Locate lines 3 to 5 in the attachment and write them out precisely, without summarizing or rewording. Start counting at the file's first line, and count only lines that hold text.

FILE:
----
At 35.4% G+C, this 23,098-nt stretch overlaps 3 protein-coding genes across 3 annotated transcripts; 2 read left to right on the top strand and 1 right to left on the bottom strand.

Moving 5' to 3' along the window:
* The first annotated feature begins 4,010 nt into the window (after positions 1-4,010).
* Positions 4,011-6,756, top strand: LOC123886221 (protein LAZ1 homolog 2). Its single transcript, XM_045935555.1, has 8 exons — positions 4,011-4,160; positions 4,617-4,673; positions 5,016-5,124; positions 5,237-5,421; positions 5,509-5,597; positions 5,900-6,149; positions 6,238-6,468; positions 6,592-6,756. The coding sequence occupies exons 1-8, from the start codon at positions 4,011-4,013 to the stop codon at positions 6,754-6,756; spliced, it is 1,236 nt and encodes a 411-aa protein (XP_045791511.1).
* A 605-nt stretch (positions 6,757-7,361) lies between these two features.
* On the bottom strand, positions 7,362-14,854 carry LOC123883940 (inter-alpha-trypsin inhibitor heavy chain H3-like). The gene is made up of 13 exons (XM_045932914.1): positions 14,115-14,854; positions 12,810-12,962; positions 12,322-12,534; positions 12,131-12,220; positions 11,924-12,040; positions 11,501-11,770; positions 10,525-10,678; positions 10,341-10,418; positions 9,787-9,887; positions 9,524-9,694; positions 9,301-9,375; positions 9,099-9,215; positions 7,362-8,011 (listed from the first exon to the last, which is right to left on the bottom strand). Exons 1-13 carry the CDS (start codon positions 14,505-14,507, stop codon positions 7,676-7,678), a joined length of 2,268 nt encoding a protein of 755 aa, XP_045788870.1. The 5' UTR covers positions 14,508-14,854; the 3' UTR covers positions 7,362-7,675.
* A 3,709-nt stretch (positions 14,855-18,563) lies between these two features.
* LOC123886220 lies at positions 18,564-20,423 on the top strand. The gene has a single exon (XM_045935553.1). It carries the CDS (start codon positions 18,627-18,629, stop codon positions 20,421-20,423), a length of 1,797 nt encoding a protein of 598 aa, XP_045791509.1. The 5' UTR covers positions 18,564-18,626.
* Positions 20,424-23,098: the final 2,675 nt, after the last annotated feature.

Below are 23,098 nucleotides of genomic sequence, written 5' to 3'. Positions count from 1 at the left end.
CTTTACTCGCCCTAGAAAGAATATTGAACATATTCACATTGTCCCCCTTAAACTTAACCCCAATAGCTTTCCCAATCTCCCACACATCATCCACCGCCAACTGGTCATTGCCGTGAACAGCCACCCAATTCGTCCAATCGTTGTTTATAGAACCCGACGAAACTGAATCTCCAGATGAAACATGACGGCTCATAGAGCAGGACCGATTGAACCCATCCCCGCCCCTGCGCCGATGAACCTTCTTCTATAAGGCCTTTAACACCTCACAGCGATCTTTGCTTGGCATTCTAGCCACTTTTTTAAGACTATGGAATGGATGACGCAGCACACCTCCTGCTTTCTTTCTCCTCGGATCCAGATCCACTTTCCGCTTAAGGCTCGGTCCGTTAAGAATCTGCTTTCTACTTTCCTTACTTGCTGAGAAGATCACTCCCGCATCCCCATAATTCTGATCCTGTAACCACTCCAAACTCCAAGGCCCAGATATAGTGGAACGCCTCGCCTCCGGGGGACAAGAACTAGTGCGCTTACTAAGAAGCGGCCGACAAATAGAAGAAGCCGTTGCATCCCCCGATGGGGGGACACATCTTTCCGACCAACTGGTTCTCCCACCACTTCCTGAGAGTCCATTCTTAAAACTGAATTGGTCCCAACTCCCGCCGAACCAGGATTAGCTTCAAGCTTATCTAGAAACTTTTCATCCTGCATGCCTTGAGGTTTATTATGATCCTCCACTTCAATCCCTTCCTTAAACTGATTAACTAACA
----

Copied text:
* The first annotated feature begins 4,010 nt into the window (after positions 1-4,010).
* Positions 4,011-6,756, top strand: LOC123886221 (protein LAZ1 homolog 2). Its single transcript, XM_045935555.1, has 8 exons — positions 4,011-4,160; positions 4,617-4,673; positions 5,016-5,124; positions 5,237-5,421; positions 5,509-5,597; positions 5,900-6,149; positions 6,238-6,468; positions 6,592-6,756. The coding sequence occupies exons 1-8, from the start codon at positions 4,011-4,013 to the stop codon at positions 6,754-6,756; spliced, it is 1,236 nt and encodes a 411-aa protein (XP_045791511.1).
* A 605-nt stretch (positions 6,757-7,361) lies between these two features.